Like you, I receive a whole bunch of breaking medical news every day, from television, radio, newspapers, direct mail, email alerts, press releases, and multiple websites.
Is any of it worth my time, my attention, or even a change in my knowledge, attitude, behavior, or medical practice? How can I quickly tell?
A medical journalist from Minnesota named Gary Schwitzer recognized this problem many years ago and created a service that will help all of us, in and outside of medicine and medical journalism, to spend our time and direct our attention wisely.
Schwitzer’s service is called Health News Review and widely publicizes a set of criteria to apply to medical stories reported in the popular media.
While his approach cannot prevent fraud, liars, and fabricators, a careful use of his criteria can help the reader filter out what is likely to be real junk, or even worse, harmful.
Medical Reporting Rules to live (or die) by:
- How available is the treatment/test/product/procedure to the likely reader/viewer/listener at the time of the report?
- What is the cost or charge for the test/treatment/product or procedure mentioned in the story? To the patient? The insurance company? The government?
- Is there evidence of disease mongering in the story? Does it oversell or exaggerate a condition or create unwarranted fear?
- Does the story seem to grasp and convey the quality of the evidence supporting the basis for the study?
- Does the article provide appropriate balance about harms that might be caused by the treatment/test/product/procedure that constitutes the basis for the story?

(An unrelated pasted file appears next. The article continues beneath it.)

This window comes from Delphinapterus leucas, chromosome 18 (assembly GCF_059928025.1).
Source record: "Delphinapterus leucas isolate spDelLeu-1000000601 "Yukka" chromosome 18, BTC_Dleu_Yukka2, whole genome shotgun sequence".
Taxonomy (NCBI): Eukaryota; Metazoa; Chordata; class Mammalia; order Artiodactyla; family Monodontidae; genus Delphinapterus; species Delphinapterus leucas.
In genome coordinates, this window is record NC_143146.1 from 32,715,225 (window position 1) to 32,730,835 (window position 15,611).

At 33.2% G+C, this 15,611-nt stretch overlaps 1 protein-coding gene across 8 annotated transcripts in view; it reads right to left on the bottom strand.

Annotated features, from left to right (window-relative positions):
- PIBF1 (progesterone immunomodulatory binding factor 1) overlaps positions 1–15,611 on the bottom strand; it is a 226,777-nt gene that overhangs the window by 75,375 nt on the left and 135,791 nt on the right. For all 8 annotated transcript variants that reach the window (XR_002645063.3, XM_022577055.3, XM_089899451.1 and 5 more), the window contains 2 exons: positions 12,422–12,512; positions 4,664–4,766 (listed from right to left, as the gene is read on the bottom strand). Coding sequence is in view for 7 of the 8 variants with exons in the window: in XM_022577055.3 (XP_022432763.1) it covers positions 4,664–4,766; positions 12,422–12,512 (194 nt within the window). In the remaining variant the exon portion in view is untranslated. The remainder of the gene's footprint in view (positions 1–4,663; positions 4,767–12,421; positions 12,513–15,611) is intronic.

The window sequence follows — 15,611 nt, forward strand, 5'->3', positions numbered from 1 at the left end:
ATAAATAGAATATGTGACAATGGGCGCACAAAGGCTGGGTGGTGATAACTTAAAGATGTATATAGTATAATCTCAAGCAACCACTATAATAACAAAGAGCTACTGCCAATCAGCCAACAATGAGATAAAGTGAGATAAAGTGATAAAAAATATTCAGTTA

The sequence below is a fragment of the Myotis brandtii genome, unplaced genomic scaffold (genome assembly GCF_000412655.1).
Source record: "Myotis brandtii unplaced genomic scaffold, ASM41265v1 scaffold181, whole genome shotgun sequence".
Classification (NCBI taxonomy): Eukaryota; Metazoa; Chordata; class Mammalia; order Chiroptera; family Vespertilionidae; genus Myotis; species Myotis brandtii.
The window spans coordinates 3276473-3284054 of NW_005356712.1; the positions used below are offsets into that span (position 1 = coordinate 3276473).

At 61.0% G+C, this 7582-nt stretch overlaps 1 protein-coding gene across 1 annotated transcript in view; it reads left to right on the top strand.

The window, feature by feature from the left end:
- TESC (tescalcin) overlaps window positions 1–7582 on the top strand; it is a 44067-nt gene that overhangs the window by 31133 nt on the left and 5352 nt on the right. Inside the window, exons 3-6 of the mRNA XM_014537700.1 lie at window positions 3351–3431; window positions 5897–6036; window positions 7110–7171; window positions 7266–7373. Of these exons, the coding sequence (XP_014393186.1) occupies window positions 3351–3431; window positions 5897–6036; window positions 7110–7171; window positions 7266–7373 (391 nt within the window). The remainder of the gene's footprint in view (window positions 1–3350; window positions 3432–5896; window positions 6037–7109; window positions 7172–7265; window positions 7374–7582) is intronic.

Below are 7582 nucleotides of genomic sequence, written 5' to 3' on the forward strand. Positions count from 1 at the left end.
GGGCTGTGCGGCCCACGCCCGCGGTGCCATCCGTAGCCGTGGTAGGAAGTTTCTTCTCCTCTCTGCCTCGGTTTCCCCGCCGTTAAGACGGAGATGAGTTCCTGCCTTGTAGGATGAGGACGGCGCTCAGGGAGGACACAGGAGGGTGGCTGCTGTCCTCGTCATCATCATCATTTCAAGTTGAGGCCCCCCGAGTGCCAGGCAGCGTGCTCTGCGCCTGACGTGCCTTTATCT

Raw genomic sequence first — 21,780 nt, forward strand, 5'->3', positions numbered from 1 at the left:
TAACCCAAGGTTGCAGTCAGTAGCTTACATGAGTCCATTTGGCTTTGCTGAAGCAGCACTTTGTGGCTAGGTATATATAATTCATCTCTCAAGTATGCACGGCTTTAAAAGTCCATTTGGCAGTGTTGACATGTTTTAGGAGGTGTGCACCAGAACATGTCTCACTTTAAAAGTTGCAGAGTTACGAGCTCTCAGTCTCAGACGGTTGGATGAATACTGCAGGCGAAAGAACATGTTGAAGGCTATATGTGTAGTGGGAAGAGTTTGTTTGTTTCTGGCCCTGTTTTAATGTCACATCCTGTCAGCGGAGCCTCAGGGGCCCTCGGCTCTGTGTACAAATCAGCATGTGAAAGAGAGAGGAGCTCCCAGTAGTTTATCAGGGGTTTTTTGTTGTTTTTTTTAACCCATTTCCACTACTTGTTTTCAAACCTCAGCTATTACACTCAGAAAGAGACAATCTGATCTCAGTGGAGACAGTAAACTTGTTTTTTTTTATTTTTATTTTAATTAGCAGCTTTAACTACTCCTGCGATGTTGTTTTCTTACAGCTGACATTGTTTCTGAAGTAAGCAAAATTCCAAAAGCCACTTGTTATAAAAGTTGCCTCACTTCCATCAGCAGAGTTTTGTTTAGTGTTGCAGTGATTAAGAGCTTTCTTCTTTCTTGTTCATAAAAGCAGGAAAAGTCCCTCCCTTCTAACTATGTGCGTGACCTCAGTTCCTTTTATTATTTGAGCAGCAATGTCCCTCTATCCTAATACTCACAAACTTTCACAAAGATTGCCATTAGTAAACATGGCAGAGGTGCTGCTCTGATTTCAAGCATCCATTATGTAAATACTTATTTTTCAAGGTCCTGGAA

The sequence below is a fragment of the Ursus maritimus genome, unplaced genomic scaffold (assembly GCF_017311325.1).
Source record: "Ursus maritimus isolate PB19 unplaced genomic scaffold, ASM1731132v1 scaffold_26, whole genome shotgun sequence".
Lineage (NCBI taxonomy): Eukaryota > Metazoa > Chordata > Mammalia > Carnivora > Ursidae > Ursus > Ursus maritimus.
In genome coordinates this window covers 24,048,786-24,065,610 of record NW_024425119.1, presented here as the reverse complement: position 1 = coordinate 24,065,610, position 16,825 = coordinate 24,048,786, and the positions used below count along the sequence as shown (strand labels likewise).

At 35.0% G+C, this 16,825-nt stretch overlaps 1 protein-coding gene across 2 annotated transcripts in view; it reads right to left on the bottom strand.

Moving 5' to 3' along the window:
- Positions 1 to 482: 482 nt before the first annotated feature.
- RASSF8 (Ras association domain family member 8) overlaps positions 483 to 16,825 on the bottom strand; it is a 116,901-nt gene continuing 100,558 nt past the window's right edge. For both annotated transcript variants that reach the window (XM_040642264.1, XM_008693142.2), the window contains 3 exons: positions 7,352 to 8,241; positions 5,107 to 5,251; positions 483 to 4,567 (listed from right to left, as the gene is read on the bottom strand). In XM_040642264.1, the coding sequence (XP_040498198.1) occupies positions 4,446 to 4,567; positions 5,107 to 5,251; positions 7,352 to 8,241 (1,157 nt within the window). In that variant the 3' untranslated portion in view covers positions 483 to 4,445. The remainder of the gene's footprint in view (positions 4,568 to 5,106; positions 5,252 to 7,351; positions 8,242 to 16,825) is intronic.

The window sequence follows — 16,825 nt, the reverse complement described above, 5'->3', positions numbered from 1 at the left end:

- Does the story establish the true novelty of the approach? Much that is purported to be new, really is not.
- How does the story frame the relative quantitative value of a new treatment, test, product, or procedure and place the benefits in context with others, especially dealing with absolute and relative values?
- Did the author and editor of the medical news story rely solely or largely on a press release or did they also seek and quote other sources?
- Was there an independent source and were any possible conflicts of interests of sources disclosed in the article?
- Does the story provide the context of treatment/test/product/procedure other than those that are being reported?
Applying these criteria, it is a rare medical news story in the American public media that gets high marks. Pity.
The network television reporters with the largest viewership seem to get the worst grades; and they seem not to care. An even greater pity.
Anyway, you can protect yourself better by applying Schwitzer’s criteria.
George Lundberg is a MedPage Today Editor-at-Large and former editor of the Journal of the American Medical Association.
Originally published in MedPage Today. Visit MedPageToday.com for more health policy news.